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President awards Medal of Honor to Green Beret
WASHINGTON -- President Bush presented a posthumous Medal of Honor Monday to Army Capt. Rocky Versace, a Green Beret who defied his Viet Cong captors and was executed in 1965.
"He was fluent in English, French and Vietnamese and would tell his guards to go to hell in all three," Bush told a group of about 200 in the East Room of the White House. The audience included Versace's friends and family members, including three brothers.
The president gave the framed medal to the captain's brother Steve, who was applauded as he held it over his head and turned slowly to display it to the crowd.
Versace would have been 65 last Tuesday. He grew up in Alexandria, Va., and went to high school in Washington, White House officials said. He graduated from West Point and served as an intelligence adviser in the Mekong Delta.
In October 1963, two weeks before his tour in Vietnam was to end, Versace set out with several companies of South Vietnamese troops in a planned attack on a Viet Cong command post.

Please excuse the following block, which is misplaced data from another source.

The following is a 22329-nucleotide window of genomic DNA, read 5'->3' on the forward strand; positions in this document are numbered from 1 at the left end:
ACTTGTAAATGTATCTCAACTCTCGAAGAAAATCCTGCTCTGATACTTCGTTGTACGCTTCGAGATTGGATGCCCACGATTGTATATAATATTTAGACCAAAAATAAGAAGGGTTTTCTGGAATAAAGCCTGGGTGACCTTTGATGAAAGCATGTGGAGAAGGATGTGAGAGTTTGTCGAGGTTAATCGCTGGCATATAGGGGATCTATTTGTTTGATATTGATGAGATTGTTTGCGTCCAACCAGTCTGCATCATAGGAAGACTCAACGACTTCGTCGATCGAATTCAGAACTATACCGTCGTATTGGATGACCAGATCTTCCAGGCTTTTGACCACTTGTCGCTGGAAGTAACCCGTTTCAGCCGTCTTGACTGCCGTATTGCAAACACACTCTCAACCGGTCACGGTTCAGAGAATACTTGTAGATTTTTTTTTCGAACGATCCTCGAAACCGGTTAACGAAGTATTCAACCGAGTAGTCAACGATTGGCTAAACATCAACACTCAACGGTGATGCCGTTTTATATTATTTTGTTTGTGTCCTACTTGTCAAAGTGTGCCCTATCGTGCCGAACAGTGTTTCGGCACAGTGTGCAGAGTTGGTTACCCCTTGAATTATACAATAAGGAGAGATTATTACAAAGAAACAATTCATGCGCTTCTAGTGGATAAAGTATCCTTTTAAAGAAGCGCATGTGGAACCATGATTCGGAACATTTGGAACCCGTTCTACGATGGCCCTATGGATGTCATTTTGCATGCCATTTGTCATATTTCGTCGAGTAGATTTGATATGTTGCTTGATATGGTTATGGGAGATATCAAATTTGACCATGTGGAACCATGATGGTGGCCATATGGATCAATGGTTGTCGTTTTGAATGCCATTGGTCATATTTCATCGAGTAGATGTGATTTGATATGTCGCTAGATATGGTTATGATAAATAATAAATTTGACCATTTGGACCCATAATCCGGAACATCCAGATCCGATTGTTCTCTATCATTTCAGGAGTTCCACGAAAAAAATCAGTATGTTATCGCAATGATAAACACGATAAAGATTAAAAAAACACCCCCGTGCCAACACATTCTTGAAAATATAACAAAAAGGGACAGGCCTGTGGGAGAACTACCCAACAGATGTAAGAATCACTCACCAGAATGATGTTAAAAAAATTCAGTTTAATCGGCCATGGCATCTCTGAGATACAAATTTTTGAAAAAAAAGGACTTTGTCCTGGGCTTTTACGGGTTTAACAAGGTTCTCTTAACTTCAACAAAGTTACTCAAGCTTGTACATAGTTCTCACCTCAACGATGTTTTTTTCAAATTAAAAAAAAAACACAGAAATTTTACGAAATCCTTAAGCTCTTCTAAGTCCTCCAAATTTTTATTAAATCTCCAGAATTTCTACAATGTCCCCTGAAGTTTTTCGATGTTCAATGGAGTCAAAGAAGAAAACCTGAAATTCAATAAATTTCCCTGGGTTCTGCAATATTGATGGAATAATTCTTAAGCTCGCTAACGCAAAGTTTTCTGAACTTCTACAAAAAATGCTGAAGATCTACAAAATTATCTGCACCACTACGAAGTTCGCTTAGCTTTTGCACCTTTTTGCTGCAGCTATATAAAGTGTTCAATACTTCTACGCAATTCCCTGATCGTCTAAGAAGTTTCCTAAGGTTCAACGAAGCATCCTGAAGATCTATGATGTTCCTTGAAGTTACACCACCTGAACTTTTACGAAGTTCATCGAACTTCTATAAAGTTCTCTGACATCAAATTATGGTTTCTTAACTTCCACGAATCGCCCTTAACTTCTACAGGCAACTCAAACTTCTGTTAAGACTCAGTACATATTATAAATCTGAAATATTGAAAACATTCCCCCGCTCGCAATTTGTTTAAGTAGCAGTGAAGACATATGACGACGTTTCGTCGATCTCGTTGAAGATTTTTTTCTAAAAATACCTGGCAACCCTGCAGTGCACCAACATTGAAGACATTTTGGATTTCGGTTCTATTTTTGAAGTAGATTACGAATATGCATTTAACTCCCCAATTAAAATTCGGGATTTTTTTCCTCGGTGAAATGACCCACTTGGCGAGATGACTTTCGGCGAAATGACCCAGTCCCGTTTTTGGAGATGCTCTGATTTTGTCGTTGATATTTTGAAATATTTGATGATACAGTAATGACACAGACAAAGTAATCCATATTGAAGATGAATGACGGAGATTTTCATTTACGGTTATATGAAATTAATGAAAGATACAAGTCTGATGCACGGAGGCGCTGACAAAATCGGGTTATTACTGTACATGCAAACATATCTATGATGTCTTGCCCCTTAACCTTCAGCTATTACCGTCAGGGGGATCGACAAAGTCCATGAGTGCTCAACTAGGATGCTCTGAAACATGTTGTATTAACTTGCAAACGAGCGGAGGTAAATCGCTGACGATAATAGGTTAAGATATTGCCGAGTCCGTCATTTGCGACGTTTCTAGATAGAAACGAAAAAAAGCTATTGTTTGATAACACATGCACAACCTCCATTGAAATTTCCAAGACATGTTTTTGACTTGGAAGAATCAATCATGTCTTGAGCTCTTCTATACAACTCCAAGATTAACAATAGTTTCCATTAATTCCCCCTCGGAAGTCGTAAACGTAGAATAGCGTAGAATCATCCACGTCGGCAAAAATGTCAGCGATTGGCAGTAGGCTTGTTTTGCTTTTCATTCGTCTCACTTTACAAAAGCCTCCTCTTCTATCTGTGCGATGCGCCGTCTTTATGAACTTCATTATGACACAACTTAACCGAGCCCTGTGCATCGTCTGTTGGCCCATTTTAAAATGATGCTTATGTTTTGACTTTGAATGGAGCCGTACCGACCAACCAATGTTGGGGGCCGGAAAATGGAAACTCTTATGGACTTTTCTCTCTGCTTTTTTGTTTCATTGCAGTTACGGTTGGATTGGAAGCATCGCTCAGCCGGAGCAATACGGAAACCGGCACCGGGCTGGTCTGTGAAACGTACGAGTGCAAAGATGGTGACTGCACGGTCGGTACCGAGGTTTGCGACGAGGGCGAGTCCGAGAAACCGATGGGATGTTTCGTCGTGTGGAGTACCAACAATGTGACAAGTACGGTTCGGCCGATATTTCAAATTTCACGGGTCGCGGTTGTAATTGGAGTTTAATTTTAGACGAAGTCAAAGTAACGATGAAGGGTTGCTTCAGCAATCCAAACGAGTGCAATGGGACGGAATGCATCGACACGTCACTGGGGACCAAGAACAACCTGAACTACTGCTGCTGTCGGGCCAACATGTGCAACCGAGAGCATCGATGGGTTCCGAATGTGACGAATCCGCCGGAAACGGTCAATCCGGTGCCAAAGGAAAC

They were ambushed by a much larger Viet Cong force. Versace was wounded, but kept providing cover fire so the troops with him could withdraw.
Versace and two other officers were captured and marched to a prison camp in the jungle. Given little to eat and held in mosquito-ridden conditions, he tried to escape four times and refused to cooperate with his captors. Eventually he was separated from the other prisoners, Bush said.
"The last time they heard his voice, he was singing 'God Bless America' at the top of his lungs," Bush said.
Versace was executed Sept. 26, 1965. "Today we award Rocky Versace the first Medal of Honor given to an Army POW for actions taken during captivity in Southeast Asia," Bush said.